As a survey of classical and contemporary children’s literature, emphasis is on the development of critical theory within the study of children’s literature and its place in the world of the child. Students will read children’s and adolescent literature that allow for classroom discussions about the values of aesthetics in literature designed for young readers. In addition, students will consider whether internationalism in children’s literature promotes aesthetic understanding or provides efferent readings of other social and religious traditions.
This class will have a discussion format that will provide for point/counterpoint analysis. As the professor, I hope we can construct knowledge throughout the semester. It will not be my role to deliver knowledge but rather to facilitate learning. At our first session, students will choose either to be in Group A or Group B based upon their reading preferences. Books have been placed together because they have been instrumental in shaping attitudes about children’s literature.
As a group, we will determine what each book’s importance might be. Occasionally we will all read the same books (see weeks without A. and B. notations). These weeks will allow us to regroup and consider the particular elements of children’s literature that distinguish it from other literature and to enumerate the role of theory in children’s literature. At the end of each class session, we will formulate questions that can shape our reading for the following week.
All participants in this class will complete a research paper that would be appropriate for a children’s literature conference presentation. Topics will be chosen to fit individual interests. Literary scholarship and children’s literature will frame the paper. Papers will be handed in during Week Twelve. Selected papers will be presented during the last session.
Week Two (January 14): Taking Sides: Classical Vs Popular Literature
A.) George MacDonald. The Princess and the Goblin. Dover Publications.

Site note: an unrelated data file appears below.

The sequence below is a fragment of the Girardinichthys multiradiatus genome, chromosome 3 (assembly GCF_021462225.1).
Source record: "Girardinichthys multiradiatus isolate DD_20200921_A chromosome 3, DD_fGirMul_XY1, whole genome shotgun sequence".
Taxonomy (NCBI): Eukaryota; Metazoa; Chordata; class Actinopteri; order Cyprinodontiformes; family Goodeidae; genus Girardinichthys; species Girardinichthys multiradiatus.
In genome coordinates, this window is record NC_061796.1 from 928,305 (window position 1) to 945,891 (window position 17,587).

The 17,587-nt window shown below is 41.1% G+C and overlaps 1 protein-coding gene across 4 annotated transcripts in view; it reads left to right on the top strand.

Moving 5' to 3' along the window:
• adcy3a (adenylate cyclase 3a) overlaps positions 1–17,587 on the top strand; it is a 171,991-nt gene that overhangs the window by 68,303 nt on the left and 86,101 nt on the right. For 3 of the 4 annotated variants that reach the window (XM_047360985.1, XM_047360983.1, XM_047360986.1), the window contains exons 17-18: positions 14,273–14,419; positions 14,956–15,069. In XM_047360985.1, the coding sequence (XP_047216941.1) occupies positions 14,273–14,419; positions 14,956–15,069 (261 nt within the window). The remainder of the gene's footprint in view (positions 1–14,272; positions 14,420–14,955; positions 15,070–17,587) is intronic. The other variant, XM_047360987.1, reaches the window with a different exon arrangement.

B.) Winsor McCay. Little Nemo in the Palace of Ice and Further Adventures. Dover Publications.
All) Perry Nodelman. “Introduction: Matthew Arnold, a Teddy Bear, and a List of Touchstones.” (Touchstones: Reflections on the Best in Children’s Literature. Volume One: 1 12.)
All) Jill P. May. “A Tale of Two Cities: Criticism and Children’s Literature.” (Journal of Children’s Literature. Volume 24: 8 21.)
Week Three (January 28): Maurice Sendak
A.) Else Holmelund Minarik. Little Bear boxed set of three paperback editions: Little Bear ; Father Bear Comes Home ; and Little Bear’s Visit. Illustrated by Maurice Sendak. HarperTrophy.
B.) E. T. A. Hoffmann. Nutcracker. Illustrated by Maurice Sendak. Three Rivers Press.
All) Maurice Sendak. “Sources of Inspiration.” (The Zena Sutherland Lectures, 1983 1992, 1 25.)
Week Four (February 4): Literary Theory
All) Jonathan Culler. Literary Theory: A Very Short Introduction. Oxford University Press.
Week Five (February 11): Audience Reception
A.) Tor Seidler. Mean Margaret. Illustrated by Jon Agee. Laura Geringer Books.
A.) Robyn McCallum. “Subjectivity and History.” (Ideologies of Identity in Adolescent Fiction: The Dialogic Construction of Subjectivity, 167 201.)
B.) Avi. Poppy. Illustrated by Brian Floca. HarperTrophy.
B.) Roger Sale. “The Audience in Children’s Literature.” (Bridges to Fantasy, 78 89.)
Week Six (February 18): Animal Fantasy
A.) Kenneth Grahame. The Wind in the Willows. Dover Publications.